Tropical Storm Barry wets a dry situation
North Carolina — It was a bad spring in much of the US Tobacco Belt, starting with an unusually late freeze on Easter morning, followed by cold temperatures and in some areas wind damage.
In the midst of all this, a record-setting spring drought set in, so that young plants couldn’t possibly grow and instead stood fast in a dormant state.
Hand wringing was widespread on farms until Tropical Storm Barry and some smaller storms that it generated gave thirsty tobacco fields a very good drink. It didn’t provide all the water the crop will need but it did provide enough to carry it to the next level.
“This should take the crop to topping and make things look lots better,” said reported J. Michael Moore, Georgia Extension tobacco specialist.
“Given these conditions, I think we have as good a crop in the field as we could hope for,” said Loren Fisher, North Carolina Extension tobacco specialist, as June began. “Where it has rained, the tobacco looks very good.”
The dry weather will not be a big concern if it eventually starts raining normally, he said.
The NC crop went through wind damage early and some cold damage. The Easter Freeze struck in NC as well, but the impact was minimal since very little tobacco was actually in the field at the time.
“At most, 500 acres were damaged by the freeze,” said Fisher. “I am not sure there was even that much.”
There was nevertheless a shortage of plants. That was partly because of demand from South Carolina and Georgia, where the Easter freeze caused more plant damage. But Fisher thinks enough plants were available for all the acres that farmers wanted to plant.
Fisher projects that flue-cured acreage in NC will be up a small amount. Burley acreage will be about the same as last year in both the traditional and new areas, he said.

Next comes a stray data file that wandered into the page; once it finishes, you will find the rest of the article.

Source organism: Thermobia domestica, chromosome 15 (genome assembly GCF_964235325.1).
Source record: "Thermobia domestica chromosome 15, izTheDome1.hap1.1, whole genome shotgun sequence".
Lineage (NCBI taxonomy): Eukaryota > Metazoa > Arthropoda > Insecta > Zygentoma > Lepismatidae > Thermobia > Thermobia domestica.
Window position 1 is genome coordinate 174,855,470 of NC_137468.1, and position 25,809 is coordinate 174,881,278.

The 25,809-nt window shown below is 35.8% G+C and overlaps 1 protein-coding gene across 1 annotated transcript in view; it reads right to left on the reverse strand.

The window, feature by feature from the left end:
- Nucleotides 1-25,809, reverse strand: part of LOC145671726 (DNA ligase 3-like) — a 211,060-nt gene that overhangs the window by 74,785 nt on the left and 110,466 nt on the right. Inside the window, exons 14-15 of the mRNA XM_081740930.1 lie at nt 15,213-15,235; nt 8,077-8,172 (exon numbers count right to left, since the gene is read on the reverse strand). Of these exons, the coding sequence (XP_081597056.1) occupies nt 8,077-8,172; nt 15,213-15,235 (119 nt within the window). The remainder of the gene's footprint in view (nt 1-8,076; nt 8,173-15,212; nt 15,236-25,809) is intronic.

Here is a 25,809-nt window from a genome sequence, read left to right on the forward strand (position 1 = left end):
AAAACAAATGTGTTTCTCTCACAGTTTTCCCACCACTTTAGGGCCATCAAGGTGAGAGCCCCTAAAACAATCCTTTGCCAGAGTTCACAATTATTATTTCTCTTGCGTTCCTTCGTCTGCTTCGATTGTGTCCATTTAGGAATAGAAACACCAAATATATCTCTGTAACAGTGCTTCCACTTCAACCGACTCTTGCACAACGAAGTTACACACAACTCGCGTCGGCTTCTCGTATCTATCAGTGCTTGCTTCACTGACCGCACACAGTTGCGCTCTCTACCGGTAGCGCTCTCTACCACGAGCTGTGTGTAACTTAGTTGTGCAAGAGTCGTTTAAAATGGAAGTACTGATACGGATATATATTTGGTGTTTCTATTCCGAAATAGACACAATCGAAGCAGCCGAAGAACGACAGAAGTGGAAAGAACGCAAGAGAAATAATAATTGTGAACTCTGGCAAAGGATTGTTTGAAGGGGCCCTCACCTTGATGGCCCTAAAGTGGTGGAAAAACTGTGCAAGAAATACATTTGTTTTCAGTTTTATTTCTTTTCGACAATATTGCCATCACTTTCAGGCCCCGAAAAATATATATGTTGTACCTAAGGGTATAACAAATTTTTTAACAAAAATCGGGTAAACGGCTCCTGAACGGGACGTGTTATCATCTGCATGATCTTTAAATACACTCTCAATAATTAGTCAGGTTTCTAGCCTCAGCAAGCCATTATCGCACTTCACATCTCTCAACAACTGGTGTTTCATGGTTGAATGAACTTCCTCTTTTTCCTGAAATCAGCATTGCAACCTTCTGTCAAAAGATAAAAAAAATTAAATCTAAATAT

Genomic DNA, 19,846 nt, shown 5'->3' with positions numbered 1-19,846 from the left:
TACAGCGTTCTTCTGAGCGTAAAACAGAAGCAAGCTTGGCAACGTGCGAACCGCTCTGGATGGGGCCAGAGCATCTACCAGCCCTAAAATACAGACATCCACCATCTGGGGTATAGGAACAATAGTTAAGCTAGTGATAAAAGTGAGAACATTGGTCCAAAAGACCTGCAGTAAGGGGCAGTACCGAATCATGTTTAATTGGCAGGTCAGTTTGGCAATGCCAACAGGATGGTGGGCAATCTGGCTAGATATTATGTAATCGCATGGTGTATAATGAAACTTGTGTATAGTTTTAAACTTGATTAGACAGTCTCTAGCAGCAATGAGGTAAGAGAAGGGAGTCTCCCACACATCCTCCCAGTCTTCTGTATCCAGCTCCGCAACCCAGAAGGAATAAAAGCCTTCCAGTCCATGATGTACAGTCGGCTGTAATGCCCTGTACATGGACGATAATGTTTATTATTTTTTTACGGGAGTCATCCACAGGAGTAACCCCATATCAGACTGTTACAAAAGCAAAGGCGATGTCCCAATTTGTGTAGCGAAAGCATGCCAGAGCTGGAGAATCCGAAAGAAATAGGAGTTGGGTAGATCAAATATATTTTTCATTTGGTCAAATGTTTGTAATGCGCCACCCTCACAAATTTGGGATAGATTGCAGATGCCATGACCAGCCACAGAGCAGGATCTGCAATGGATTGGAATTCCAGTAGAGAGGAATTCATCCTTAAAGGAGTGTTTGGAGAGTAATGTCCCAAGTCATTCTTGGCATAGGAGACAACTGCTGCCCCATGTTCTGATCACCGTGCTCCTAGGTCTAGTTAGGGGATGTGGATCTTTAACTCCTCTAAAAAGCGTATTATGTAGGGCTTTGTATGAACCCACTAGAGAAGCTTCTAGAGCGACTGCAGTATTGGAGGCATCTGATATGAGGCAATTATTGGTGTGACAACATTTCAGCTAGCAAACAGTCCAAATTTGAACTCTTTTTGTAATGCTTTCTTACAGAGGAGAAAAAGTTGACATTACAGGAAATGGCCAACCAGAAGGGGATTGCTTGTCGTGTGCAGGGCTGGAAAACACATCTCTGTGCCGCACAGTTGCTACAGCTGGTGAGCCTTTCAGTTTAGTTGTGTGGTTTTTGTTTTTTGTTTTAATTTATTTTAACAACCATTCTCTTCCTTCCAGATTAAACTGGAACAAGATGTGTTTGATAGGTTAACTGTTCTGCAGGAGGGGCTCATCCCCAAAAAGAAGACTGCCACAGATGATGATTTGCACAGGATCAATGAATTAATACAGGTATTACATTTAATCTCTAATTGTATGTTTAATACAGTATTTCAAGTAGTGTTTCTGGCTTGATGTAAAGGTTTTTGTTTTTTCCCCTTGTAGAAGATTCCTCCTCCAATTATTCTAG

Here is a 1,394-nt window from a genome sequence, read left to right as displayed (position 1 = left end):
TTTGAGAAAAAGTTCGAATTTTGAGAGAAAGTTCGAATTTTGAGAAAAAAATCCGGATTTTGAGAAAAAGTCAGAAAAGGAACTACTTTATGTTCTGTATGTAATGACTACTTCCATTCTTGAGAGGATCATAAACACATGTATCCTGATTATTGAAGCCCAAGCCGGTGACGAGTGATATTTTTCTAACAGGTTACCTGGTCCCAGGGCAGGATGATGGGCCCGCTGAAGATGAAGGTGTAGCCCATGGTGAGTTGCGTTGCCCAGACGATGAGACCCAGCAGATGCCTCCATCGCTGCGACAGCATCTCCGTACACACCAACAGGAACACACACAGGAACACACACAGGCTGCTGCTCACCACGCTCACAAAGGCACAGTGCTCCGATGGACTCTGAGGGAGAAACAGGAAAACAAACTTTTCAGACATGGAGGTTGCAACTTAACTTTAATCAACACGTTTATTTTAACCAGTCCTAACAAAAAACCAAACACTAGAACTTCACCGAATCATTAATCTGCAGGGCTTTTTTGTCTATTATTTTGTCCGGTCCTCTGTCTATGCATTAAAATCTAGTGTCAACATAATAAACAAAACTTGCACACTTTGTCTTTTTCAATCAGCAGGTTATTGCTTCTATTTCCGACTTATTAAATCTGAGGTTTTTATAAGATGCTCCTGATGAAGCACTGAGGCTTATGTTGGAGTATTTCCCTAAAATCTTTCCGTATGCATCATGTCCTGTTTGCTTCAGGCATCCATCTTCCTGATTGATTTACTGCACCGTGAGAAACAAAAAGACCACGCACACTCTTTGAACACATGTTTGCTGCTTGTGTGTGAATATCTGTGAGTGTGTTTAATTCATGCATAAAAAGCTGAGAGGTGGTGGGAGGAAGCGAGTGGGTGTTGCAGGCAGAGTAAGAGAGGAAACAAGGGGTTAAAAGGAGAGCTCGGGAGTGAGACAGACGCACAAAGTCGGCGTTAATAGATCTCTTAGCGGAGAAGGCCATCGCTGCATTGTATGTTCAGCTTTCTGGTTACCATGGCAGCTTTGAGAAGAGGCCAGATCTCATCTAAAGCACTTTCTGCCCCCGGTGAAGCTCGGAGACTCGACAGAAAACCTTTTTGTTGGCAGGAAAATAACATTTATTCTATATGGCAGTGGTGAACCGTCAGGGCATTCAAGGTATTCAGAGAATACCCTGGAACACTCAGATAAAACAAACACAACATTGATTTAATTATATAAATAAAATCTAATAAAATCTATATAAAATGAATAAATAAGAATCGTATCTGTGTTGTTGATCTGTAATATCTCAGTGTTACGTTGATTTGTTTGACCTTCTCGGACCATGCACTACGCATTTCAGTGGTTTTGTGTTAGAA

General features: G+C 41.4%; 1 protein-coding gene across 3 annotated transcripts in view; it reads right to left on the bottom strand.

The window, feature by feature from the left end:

A near-washout for burley
Buenos Aires — The yield-robbing effects of rain that fell almost the whole growing season in Misiones and nearly as long in Tucuman become more apparent as the last of the burley crop was delivered in early May.
The leaf dealer Universal Leaf Tobacco reduced its estimate by a total of 1.9 mn kgs below the previous month’s estimate to 40 mn kgs. The reduction was divided roughly equally between Misiones and Tucuman, the two significant burley provinces which lie in the northeast and northwest of the country respectively. If ULTC’s estimate proves accurate, burley volume in Argentina will be down 23% from 2006 and 26% from the original 2007 target of 54 mn kgs.
The flue-cured crop, produced mostly in the two northwestern most provinces of Jujuy and Salta, fared better than burley even though it was subjected to excessive rain also. Marketing of the crop was complete by early May after harvest ended April 19. Yields were a bit better than expected for the last deliveries, and ULTC increased its final crop size estimate by 1.8 mn kgs over the previous month, to 85 mn kgs. If that estimate proves accurate, it will represent a 5% increase over 2006 but it will still be 7.4% less than the original target of 91.8 mn kgs.
Farmers had started soil and seedbed preparation in May for the 2008 flue-cured crop, with transplanting likely to begin in August. - (Bickers)
Oriental took a tumble in 2006
Sofia —Bulgaria’s production of Oriental leaf fell to 17 mn kgs in 2006 from 36 mn kgs in 2005.
Greece’s production also fell sharply, from 54 mn kgs in 2005 to 23 mn kgs in 2006, while Macedonia’s production held steady at 24 mn kgs.
Turkey’s Oriental production fell from 131 mn kgs to 93 mn kgs.
Thailand, with six mn kgs, was the only other significant producer among the exporting countries.
The world’s total production of Oriental fell from 355 mn kgs in 2005 to 271 mn kgs in 2006, a 24% decline.
Las Tunas Province increases tobacco yields
Las Tunas — A notable increase of yields in the harvest of the tobacco leaf will make it possible for Las Tunas province to reach a similar level of production as last year.